Read Through History VI: Frontier Life & Native Americans (1850-1900)

In this sixth installment of our Read Through History series, I share picture books about frontier life and Native Americans during the second half of the 19th century. This booklist includes stories about The Oregon Trail (e.g. Apples to Oregon and Cassie’s Journey), homesteading (e.g. Dandelions and Wagon Wheels), conflicts between settlers and Native Americans (e.g. Crazy Horse’s Vision and Little Woman Warrior Who Came Home) and efforts to unite a rapidly expanding country (e.g. The Pony Express and Coolies).

You may also be interested in Read Through History IV: Westward Expansion (1800-1850).

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Country FairThe My First Little House Books Series by Laura Ingalls Wilder et al.  A series of stories about the adventures of Laura Ingalls, a young girl who lived in Wisconsin in the 1800s, and Almanzo Wilder, who lived in New York at the same time. In these stories, Laura and Almonzo celebrate birthdays, care for farm animals, find a bee tree, win a ribbon at the state fair and more. This picture book series features stories taken from two of Laura Ingalls Wilder’s chapter books: Little House in the Big Woods and Farmer Boy. See e.g. County Fair, Winter on the Farm and Going to Town. Ages 3+

Apples to OregonApples to Oregon by Deborah Hopkinson and Nancy Carpenter. A rollicking story about a family that transports a wagon-load of fruit trees west along the Oregon Trail. On one hand, this story’s humor seems out-of-place when one considers the very real hardships settlers endured on the Oregon Trail. On the other hand, Apples to Oregon is very entertaining and offers memorable descriptions of the main obstacles faced by settlers. This book is a new favorite of all three of my children, who keep quoting the book’s apple puns. Ages 4+

Stagecoach SalStagecoach Sal: Inspired by a True Tale by Deborah Hopkinson and Carson Ellis. Stagecoach Sal is a jaunty tale about a young stagecoach driver named Sal who captures a bandit named Poetic Pete. This fictional tale is based on the life of Delia Haskett Rawson, the first woman to carry the U.S. mail by stagecoach in California. An endnote provides readers with information about the real Delia Haskett Rawson. While the fast-paced story will entertain kids, the illustrations are the highlight of this book. Stagecoach Sal sings traditional folksongs throughout this story. Ages 4+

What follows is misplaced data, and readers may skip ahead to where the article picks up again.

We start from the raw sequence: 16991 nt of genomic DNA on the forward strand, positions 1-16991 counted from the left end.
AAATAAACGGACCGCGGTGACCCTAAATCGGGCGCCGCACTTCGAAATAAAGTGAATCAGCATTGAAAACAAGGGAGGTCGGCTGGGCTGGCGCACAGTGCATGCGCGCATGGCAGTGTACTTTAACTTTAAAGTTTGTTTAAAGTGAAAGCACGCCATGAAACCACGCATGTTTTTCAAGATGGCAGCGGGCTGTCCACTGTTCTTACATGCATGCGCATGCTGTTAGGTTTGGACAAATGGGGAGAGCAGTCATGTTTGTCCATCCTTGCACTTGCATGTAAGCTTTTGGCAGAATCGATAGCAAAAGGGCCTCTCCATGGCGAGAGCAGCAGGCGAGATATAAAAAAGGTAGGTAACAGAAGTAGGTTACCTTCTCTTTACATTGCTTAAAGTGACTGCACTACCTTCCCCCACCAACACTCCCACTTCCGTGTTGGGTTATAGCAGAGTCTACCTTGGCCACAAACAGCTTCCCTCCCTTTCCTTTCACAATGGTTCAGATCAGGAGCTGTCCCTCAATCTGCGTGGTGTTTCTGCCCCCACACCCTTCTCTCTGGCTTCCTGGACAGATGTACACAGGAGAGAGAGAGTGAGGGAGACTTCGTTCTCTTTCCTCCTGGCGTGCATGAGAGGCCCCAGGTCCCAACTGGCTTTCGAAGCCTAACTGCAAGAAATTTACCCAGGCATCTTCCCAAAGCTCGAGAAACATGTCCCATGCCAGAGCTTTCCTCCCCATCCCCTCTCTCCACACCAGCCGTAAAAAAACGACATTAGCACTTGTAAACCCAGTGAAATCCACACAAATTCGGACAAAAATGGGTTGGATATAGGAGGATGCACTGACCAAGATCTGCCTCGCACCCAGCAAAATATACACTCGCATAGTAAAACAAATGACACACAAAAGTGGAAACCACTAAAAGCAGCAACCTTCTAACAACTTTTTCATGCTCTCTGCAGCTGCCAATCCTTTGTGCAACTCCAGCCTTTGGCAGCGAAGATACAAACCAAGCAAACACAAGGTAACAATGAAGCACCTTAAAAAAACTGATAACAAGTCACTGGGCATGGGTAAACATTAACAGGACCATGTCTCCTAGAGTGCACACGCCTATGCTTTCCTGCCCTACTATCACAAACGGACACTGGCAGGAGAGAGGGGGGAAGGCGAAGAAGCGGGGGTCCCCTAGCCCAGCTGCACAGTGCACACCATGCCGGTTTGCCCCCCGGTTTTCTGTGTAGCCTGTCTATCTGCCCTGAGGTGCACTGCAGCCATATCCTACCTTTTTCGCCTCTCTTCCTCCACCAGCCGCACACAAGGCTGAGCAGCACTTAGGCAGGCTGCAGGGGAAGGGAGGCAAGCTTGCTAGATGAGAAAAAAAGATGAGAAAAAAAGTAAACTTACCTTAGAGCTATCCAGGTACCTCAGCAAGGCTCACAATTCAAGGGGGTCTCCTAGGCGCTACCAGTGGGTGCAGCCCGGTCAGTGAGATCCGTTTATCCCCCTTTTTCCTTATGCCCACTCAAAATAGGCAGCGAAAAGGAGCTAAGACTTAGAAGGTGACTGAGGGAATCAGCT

Wagon WheelsWagon Wheels by Barbara Brenner and Don Bolognese. An incredible but true story about a family of black settlers. When the father in this story heads further west to look for a new home, the three Muldie boys (only 11, 8 and 3) take care of themselves. Ages 5+

 

Crazy Horse's VisionCrazy Horse’s Vision by Joseph Bruchac. Crazy Horse’s Vision introduces readers to Crazy Horse, an important leader of the Oglala Lakota during the mid to late 18oos. Along with Sitting Bull, Crazy Horse led the Lakota in the Battle of Little Big Horn, during which the Lakota defeated General George Custer’s army. Ages 6+

A Boy Called SlowA Boy Called Slow by Joseph Bruchac. A Boy Called Slow introduces readers to Sitting Bull, another important Lakota leader. It was customary for the Lakota to give their children a childhood name based on how they acted, and Sitting Bull was given the childhood name “Slow.” As Slow grew up he worked hard to earn the respect of his people and with it a new name: Tatan’ka Iyota’ke or Sitting Bull. Ages 6+

Cassie's JourneyCassie’s Journey: Going West in the 1860s by Brett Harvey and Deborah Kogan Ray. Cassie’s Journey is a story about a family who travels to California along the Oregon Trail. This book describes the hardships settlers endured while traveling along the Oregon Trail, from the dust and heat to the death of oxen and family members. Cassie’s Journey is based on first hand accounts from people who traveled along the Oregon Trail. Ages 6+

DandelionsDandelions by Eve Bunting and Greg Shed. Dandelions is a story about a family of homesteaders who claim land in Nebraska Territory. The mother in the family is homesick, and the main character, Zoe, and her sister try to comfort her. Ages 6+